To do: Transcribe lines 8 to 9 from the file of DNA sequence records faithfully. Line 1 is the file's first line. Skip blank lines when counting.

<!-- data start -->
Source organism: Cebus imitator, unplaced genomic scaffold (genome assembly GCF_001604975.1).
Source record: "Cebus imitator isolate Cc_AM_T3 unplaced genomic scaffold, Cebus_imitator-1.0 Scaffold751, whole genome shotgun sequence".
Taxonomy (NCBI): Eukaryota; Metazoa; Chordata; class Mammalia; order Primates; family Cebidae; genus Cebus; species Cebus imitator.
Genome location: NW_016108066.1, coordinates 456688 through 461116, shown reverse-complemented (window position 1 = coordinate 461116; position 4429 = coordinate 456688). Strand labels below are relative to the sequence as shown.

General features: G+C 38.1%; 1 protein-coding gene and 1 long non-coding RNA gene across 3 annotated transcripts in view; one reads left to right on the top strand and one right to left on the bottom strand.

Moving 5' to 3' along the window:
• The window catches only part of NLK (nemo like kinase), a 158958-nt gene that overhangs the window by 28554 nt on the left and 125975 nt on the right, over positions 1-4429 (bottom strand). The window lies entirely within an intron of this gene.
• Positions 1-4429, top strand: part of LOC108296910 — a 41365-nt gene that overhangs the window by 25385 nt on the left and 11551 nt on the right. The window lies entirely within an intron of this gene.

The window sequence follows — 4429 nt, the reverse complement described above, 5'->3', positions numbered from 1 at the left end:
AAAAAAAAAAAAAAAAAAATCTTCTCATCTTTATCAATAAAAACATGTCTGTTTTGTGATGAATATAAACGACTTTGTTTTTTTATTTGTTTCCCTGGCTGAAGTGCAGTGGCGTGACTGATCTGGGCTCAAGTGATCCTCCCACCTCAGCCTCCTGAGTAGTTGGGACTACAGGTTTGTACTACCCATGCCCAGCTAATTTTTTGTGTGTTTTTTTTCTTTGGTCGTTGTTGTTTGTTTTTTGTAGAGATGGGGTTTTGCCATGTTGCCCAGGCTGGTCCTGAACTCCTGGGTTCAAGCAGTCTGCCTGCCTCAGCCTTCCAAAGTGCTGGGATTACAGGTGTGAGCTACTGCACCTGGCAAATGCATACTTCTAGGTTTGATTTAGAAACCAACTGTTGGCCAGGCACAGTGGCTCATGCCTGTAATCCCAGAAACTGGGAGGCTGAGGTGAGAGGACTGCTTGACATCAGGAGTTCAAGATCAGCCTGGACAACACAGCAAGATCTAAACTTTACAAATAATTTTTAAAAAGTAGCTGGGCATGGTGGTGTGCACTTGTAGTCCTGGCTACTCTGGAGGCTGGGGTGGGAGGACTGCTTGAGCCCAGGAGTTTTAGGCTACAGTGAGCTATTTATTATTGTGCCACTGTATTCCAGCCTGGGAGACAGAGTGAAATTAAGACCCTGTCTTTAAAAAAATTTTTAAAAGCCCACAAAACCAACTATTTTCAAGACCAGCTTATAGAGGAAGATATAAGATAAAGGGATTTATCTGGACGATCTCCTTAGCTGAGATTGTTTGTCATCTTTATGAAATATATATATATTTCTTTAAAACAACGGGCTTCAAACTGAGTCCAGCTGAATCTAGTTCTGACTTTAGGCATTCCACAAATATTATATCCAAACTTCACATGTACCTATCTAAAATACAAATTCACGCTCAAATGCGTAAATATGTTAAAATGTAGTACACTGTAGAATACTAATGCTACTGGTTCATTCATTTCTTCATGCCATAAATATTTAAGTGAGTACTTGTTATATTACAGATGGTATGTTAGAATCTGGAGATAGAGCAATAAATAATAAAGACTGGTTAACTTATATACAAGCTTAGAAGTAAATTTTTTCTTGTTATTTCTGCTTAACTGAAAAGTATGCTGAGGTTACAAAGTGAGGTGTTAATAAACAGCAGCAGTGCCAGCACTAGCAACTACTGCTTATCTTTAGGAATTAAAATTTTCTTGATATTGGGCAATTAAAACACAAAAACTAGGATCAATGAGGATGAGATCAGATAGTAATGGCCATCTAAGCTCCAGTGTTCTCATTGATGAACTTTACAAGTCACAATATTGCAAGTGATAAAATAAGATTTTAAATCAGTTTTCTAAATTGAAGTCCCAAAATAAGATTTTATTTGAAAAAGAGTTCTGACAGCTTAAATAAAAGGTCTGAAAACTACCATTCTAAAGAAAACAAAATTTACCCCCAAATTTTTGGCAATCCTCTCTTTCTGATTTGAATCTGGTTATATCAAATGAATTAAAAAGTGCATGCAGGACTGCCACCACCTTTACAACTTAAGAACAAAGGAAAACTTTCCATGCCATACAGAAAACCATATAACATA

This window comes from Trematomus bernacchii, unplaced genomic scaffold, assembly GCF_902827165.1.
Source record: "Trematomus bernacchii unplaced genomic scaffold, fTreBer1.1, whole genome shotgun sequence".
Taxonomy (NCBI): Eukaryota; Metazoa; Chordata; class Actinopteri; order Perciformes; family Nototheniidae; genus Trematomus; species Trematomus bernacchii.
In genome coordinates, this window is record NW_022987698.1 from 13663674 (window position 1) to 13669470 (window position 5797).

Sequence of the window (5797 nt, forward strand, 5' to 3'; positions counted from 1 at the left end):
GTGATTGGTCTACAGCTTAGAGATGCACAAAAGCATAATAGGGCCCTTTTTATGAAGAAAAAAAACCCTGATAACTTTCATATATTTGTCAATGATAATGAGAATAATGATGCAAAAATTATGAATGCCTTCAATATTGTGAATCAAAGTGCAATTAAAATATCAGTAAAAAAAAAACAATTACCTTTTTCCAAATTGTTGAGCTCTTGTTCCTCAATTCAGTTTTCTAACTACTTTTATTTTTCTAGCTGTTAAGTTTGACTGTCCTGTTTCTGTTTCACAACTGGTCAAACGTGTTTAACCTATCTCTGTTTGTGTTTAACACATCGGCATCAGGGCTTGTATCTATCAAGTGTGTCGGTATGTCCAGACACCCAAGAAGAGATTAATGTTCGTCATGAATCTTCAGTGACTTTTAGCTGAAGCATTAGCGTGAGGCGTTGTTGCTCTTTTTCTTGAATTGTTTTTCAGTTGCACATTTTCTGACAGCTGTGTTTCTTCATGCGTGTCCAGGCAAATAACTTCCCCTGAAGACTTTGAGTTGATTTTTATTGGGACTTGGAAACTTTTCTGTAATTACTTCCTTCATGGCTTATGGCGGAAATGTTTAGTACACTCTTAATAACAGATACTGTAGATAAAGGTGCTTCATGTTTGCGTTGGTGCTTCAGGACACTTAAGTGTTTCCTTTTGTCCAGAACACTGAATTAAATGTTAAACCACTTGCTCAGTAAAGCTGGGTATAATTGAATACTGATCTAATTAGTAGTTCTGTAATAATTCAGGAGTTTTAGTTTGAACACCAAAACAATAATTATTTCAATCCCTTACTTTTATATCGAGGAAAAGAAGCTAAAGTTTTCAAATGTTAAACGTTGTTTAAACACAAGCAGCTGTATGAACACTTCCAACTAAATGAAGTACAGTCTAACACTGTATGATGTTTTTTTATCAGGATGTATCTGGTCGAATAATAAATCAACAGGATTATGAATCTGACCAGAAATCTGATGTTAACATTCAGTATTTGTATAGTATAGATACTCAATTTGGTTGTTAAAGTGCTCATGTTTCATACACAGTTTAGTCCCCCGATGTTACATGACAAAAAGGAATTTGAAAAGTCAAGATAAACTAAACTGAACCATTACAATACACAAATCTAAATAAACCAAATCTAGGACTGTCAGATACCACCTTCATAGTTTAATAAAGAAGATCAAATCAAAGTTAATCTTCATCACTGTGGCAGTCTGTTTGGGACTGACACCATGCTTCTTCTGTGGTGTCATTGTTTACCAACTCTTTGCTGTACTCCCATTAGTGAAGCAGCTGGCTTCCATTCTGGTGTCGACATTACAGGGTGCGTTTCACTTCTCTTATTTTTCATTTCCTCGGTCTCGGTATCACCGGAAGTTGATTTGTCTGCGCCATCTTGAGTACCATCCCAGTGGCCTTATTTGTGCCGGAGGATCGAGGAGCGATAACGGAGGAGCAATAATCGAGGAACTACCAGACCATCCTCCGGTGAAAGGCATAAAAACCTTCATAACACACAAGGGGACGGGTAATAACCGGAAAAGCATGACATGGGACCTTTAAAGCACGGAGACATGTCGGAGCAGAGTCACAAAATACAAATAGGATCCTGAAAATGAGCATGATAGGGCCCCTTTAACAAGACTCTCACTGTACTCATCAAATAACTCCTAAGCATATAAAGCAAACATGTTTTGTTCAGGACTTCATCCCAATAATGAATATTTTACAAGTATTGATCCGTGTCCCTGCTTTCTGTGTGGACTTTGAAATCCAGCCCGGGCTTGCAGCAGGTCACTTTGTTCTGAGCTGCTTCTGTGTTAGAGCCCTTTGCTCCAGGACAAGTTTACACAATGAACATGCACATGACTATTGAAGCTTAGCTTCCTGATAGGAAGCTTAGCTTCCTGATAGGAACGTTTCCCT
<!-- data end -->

• Positions 1-4429, top strand: part of LOC108296910 — a 41365-nt gene that overhangs the window by 25385 nt on the left and 11551 nt on the right. The window lies entirely within an intron of this gene.

The window sequence follows — 4429 nt, the reverse complement described above, 5'->3', positions numbered from 1 at the left end: